Let's make music with text! We can use Csound to describe our music. Csound has
so many fantastic sound generators.
It's very efficient. But sometimes Csound is too low level. So many details: integer identifiers for instruments
and arrays, should I use control rate or audio rate signals, lack of abstractions, no nested expressions and it has limited set of types.
This library embeds Csound in Haskell. We can use powerful Csound's primitives and glue them
together with Haskell abstractions. You can find a shord overview of the Csound and how it
fits to the Haskell picture at the docs for the module
Csound.Base then you can look at
the directory examples (it's int the archive with source code).
Keep it simple and compact.
Try to hide low level csound's wiring as much as we can (no ids for ftables, instruments, global variables).
Don't describe the whole csound in all it's generality but give the user some handy tools to play with sound.
No distinction between audio and control rates on the type level. Derive all rates from the context. If the user plugs signal to an opcode that expects an audio rate signal the argument is converted to the right rate.
Watch out for side-effects. There is a special type called
SE. It functions as
Less typing, more music. Use short names for all types. Make library so that all expressions can be built without type annotations. Make it simple for the compiler to derive all types. Don't use complex type classes.
Make low level opcode definitions simple. Let user define his own opcodes (if they are missing).
Ensure that output signal is limited by amplitude. Csound can produce signals with HUGE amplitudes. Little typo can damage your ears and your speakers. In generated code all signals are clipped by 0dbfs value. 0dbfs is set to 1. Just as in Pure Data. So 1 is absolute maximum value for amplitude.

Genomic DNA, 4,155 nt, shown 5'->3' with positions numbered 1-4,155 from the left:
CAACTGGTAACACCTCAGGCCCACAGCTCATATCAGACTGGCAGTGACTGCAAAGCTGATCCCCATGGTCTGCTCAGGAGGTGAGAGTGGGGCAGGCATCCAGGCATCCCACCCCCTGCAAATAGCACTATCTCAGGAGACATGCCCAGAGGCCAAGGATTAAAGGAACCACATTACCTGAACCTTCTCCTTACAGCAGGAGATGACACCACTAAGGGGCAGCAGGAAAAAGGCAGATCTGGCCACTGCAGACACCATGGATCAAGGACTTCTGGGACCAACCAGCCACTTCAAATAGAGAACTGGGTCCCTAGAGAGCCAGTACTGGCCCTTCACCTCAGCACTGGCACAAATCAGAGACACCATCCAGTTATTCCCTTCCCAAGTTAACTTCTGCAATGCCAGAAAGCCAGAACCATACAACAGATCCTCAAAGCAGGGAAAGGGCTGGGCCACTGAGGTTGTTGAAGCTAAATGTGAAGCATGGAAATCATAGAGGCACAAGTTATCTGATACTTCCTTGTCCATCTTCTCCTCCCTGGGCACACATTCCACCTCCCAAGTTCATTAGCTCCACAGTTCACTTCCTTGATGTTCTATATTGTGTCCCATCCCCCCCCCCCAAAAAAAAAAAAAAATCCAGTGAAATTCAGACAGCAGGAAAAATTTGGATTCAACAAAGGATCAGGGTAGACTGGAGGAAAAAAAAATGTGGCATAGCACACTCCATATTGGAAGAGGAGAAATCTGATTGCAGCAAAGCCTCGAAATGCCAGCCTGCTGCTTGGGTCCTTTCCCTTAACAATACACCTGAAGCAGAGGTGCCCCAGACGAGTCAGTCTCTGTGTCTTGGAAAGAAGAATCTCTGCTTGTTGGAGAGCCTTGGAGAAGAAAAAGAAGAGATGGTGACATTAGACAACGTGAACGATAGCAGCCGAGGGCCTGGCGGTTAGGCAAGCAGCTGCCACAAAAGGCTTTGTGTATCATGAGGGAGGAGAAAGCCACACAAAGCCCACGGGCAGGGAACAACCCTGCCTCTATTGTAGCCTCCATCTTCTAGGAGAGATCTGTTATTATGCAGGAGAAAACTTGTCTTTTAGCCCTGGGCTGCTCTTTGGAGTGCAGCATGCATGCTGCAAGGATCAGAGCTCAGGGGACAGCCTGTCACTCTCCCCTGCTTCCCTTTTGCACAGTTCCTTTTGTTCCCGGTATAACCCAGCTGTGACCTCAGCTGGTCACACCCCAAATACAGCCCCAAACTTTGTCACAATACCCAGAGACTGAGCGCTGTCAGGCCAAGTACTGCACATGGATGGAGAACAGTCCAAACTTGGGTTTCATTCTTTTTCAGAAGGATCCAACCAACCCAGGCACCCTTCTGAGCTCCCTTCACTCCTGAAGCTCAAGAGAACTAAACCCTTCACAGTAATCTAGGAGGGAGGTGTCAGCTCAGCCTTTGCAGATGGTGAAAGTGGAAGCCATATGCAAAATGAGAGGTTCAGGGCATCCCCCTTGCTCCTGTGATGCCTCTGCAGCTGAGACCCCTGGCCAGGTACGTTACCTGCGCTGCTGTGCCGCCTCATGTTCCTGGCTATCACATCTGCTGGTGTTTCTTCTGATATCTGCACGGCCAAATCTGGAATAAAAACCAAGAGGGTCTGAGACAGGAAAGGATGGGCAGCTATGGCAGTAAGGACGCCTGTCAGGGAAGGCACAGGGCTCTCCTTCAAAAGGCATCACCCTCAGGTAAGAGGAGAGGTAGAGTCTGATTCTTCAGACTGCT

No dependency on Score-generation libraries. Score (or list of events) is represented with type class. You can use your favorite Score-generation library if you provide an instance for the CsdSco type class. Currently there is support for temporal-music-notation library (see temporal-csound package).
Remove score/instrument barrier. Let instrument play a score within a note and trigger other instruments.
Set Csound flags with meaningful (well-typed) values. Derive as much as you can from the context.
Composable guis. Interactive instruments should be easy to make.
Requirements (for Csound and Haskell users):
GHC - haskell compiler. This library uses GHC-specific features.
cabal-install to install haskell packages.
Csound compiler (version 5.13 or higher). You must get it installed on your system. Since we are going to generate the csound code we need to compile it to sound somehow. We can find out how to install the Csound here. To test whether csound is installed open the command line and type:
It should print a long message with version and available flags and libraries.
- Good library for composition. Right now only one is supported (see temporal-csound package on hackage). It brings together temporal-music-notation and csound-expression packages. It's used to make the process of score-writing more convenient.
WARNING: the library works best within ghci. The real-time sound rendering function dac spawns a child process in the background which may continue to execute after you stop the main process that runs the programm. It's not so in vim but it happens in the Sublime Editor and when you invoke runhaskell. So the best is to write you program in the separate file and then load it in the ghci and invoke the function main (which runs the sound rendering with the function dac).
Tutorials and examples
I'd like to mention those who supported me a lot with their music and ideas:
music: entertainment for the braindead, ann's'annat & alizbar, toe, iamthemorning, atoms for piece / radiohead, loscil, boards of canada, Hozan Yamamoto, Tony Scott and Shinichi Yuize.
ideas: Conal Elliott, Oleg Kiselyov, Paul Hudak, Gabriel Gonzalez, Rich Hickey and Csound's community.